The main reason for attempting this project was to find genetically modified food using Polymerase Chain Reaction techniques. Many of us have performed Polymerase Chain Reaction in a general education setting whether it be for College requirements or possibly High School. Polymerase chain reaction(PCR) is a method widely used in molecular biology to rapidly make millions to billions of copies of a specific DNA sample, allowing scientists to take a very small sample of DNA and amplify it to a large enough amount to study in detail. Another reason for the experiment was because when I am in a classroom lab setting at Oregon State there is always the pressure for time and the experience becomes a mechanistic exercise.
Creating a lab setting in my kitchen was a fun yet daunting process. Some of the challenge encountered stemmed from lack of space availability and determining which equipment to buy. Further, unlike performing experiments at an institution the results may not be recognized by the science community but it allowed for a different learning experience without serious expectations. I purchased the micro centrifuge and the DC power supply from the OSU surplus and the rest of the test equipment from various online sources. The edvotek 962 guide provided an easy to follow method that is highlighted throughout the presentation.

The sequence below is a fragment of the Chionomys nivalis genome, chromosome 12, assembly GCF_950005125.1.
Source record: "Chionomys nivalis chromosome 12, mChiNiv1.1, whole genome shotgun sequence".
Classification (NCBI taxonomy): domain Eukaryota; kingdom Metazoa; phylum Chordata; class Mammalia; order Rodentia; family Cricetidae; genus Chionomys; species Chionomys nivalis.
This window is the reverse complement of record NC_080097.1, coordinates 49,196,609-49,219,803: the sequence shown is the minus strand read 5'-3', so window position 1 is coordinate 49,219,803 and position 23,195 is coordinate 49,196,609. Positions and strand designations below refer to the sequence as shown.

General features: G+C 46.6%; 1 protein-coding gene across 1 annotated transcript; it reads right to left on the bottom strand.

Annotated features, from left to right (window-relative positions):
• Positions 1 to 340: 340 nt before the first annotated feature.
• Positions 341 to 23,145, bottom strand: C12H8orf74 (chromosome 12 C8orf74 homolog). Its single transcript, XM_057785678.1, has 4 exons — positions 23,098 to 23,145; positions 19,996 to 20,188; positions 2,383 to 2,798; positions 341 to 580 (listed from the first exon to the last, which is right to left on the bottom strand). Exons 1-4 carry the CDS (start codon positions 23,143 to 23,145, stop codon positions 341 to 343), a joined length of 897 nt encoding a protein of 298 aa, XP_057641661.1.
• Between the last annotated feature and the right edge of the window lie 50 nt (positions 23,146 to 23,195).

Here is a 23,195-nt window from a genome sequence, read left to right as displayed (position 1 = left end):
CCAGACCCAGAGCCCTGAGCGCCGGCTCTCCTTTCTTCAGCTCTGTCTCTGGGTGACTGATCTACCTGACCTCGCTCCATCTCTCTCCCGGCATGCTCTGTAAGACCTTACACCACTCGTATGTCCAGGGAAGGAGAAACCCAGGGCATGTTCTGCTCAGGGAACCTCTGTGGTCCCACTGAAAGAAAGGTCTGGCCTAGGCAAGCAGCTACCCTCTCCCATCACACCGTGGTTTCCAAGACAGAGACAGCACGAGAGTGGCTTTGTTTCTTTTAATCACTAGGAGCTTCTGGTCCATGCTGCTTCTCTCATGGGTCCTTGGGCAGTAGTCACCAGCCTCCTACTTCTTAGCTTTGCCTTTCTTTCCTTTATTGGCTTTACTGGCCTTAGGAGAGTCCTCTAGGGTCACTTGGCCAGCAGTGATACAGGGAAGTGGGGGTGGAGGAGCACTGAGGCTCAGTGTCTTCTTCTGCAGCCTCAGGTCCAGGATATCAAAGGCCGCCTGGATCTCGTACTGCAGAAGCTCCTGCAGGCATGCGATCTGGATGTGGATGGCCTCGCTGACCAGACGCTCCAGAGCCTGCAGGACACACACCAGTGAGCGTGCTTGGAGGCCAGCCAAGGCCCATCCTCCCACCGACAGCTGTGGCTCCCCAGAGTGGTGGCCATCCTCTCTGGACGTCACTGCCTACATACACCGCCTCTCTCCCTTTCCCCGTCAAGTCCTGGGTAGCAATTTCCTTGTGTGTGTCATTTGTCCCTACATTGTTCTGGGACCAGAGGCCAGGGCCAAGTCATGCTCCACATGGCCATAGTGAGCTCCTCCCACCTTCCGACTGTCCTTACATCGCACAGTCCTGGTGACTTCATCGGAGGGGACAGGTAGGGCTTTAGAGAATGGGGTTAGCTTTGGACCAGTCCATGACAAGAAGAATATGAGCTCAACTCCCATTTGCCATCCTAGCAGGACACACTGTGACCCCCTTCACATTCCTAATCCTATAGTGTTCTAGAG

Here is a bioinformatics overview of the process. DNA is extracted from food samples and replicated using Polymerase Chain Reaction(PCR). The first step to PCR is Denaturation which unzips DNA into single strands by breaking hydrogen bonds. The second step is annealing, this is when primers can base pair with their target DNA sequences. Then the last step is the extension part which is when taq polymerase will extend the primer to synthesize a new strand of DNA. To identify what substances are genetically modified the DNA bands of samples are compared to GM positive control DNA bands.